Re: [TLS] draft-sheffer-tls-bcp: DH recommendations

"Blumenthal, Uri - 0558 - MITLL" <uri@ll.mit.edu> Wed, 18 September 2013 19:24 UTC

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From: "Blumenthal, Uri - 0558 - MITLL" <uri@ll.mit.edu>
To: james hughes <hughejp@mac.com>
Date: Wed, 18 Sep 2013 15:24:18 -0400
Thread-Topic: [TLS] draft-sheffer-tls-bcp: DH recommendations
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Subject: Re: [TLS] draft-sheffer-tls-bcp: DH recommendations
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From:  james hughes <hughejp@mac.com>;
> On Sep 18, 2013, at 10:34 AM, "Blumenthal, Uri - 0558 - MITLL"
> <uri@ll.mit.edu>; wrote:
>> If you think that in 5 years 1024-bit DH will be trivially crackable - I'd
>> like to see some evidence to support it.
> There is a different between "trivially crackable" and routinely exploitable.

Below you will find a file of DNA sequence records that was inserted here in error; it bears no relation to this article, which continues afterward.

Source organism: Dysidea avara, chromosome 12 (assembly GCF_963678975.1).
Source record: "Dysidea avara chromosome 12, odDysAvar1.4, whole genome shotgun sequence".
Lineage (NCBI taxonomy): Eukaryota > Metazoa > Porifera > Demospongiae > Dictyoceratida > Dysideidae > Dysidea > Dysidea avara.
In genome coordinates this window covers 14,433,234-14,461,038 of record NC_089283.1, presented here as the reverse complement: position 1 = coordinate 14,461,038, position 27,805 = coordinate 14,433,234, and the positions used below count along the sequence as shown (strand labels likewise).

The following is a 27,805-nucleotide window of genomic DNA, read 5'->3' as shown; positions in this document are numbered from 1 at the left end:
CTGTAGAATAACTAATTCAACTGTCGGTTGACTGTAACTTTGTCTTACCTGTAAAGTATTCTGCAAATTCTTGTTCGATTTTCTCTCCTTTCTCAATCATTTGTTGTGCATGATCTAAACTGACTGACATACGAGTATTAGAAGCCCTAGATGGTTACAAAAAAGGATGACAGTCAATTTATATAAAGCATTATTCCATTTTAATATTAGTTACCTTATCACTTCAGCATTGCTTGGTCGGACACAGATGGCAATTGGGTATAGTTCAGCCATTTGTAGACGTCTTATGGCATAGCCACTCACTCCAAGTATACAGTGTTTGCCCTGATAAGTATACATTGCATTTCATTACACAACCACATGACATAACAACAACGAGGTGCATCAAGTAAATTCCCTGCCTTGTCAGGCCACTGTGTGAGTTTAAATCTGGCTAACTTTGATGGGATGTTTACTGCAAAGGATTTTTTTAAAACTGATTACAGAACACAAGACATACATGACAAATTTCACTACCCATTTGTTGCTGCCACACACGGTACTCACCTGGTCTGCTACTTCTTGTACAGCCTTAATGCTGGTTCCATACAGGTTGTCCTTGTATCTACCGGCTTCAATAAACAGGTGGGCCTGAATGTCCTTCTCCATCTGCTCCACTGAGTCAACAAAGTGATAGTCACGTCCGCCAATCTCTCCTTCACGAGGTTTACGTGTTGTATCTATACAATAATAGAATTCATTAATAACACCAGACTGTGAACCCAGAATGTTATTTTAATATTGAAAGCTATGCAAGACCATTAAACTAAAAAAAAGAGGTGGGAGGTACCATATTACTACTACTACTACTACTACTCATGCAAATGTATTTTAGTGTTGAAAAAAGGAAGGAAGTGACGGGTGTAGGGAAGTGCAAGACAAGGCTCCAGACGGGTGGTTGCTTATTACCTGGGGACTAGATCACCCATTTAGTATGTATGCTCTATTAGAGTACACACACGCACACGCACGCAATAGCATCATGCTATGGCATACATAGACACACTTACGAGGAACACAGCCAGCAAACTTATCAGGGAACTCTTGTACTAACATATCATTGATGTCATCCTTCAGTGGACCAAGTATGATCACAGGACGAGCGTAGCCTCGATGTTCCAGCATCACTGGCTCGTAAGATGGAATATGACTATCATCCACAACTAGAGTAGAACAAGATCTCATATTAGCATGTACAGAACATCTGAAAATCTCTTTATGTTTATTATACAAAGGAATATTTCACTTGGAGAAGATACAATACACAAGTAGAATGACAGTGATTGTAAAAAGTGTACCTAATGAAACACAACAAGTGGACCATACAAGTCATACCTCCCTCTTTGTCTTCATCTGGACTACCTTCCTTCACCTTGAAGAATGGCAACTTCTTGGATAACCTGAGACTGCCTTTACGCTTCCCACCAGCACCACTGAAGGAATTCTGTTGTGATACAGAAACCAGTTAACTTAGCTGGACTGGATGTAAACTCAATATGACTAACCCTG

> In 5 years this will be routinely exploitable.

If you mean "exploitable in bulk", then I'd buy your argument.  (Though
we've no idea what may happen in 5 years.)

> It seems to me that the standards process does not need NSA to subvert the
> process, the standards people seem to be doing this fine by themselves.
> Anyway, speaking as someone working in this field (more factoring than
> discreet log) the professional recommendation is 2048.

Recommendation noted. I almost remember myself many years ago trying to
convince SNMP WG that HMAC is a better choice than just keyed hash, and
SHA-1 should replace MD5 as "MUST". The arguments against it were "it would
hurt performance too badly".

> I am not baiting here, but the argument that 2048 is "too much" given that a
> PC can do a complete authenticated PFS key exchange in 3ms of CPU time seems
> "interesting". 

As I said, if the exchange takes 3 seconds on my PC (or on my smartphone :)
I'm OK with it. The complaints are likely to come from the server folks. You
can guess why.